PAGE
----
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On this week's programme - the Irish man who designed the White House; Jane Ohlmeyer on Ireland and Empire; and Harry Houdini's exploits in Ireland.
To begin this evening, we're looking at the origin of one of the world's most well-known buildings – The White House in Washington D.C. It’s one of the most recognizable landmarks in the world, yet few know the name or story of the Irish man responsible for its design and construction.
Born in 1755, James Hoban spent his childhood years in Desart, Cuffesgrange, County Kilkenny – the son of a tenant farmer. As a teenager, he moved to Dublin and studied at the Dublin Society Drawing School, and later emigrated to the United States in 1785, a couple of years after the end of the American Revolutionary War.
The architect’s life and work are the subject of a new anthology called James Hoban: Designer and Builder of the White House. It’s edited by Stewart D. McLaurin, President of the White House Historical Association. Stewart spoke to our reporter Colm Flynn.
The White House Historical Association is offering free shipping to Irish customers purchasing the book from their site until June - click here to visit their website.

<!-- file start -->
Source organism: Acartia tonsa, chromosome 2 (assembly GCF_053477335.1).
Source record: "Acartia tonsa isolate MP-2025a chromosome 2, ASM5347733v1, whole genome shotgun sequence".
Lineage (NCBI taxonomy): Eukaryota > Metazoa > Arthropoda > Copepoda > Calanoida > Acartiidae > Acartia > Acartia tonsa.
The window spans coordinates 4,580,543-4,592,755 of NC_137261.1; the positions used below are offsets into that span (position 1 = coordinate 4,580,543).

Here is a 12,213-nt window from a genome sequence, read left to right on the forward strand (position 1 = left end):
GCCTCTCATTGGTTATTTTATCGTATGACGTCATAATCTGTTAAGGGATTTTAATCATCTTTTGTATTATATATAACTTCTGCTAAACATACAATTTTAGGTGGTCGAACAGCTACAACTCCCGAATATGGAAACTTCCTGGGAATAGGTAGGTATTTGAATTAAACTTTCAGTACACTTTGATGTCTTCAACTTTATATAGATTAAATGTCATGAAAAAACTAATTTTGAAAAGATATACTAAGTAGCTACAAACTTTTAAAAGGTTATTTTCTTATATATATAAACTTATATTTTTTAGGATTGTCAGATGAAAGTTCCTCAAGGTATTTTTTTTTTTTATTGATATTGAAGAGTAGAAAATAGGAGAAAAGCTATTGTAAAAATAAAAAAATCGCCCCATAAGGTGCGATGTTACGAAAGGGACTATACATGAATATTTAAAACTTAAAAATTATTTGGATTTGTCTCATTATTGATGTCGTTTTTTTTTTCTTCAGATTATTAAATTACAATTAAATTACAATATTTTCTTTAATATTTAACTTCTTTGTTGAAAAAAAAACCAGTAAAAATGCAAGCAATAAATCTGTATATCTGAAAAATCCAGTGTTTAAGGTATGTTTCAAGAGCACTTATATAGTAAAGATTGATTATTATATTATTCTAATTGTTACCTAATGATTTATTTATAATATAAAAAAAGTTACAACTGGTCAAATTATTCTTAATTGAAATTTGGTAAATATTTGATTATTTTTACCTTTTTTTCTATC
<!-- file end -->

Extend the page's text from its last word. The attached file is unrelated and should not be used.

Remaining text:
Myles is joined by Professor Jane Ohlmeyer of Trinity College Dublin, to talk about her recent lecture series Ireland, Empire, and the Early Modern World. The lectures were this year's annual James Ford Lecture series from Oxford University.
The focus of the six lectures is on Ireland and the First English Empire (c.1550-1770s), but they also look to other European and global empires for meaningful comparisons and contrasts, and explore how we wrestle with the legacy of empire in modern times.
The lectures are available to watch online here at RTE History.
Almost a century after his death, the name Harry Houdini is synonymous with illusion, showmanship, and death defying feats. In the early twentieth century, his escape stunts were a sensation.
Audiences would watch in fascinated awe as he broke free of shackles while submerged in water, or worked himself out of a straitjacket while suspended from a tall building. What you might not know is that the Hungarian-born escape artist has a few connections to Ireland.
Marc McMenamin reports on Houdini's exploits in Ireland and his enigmatic death. We also hear from historian Aaron O'Maonaigh and magician Rua (Paul Gleeson).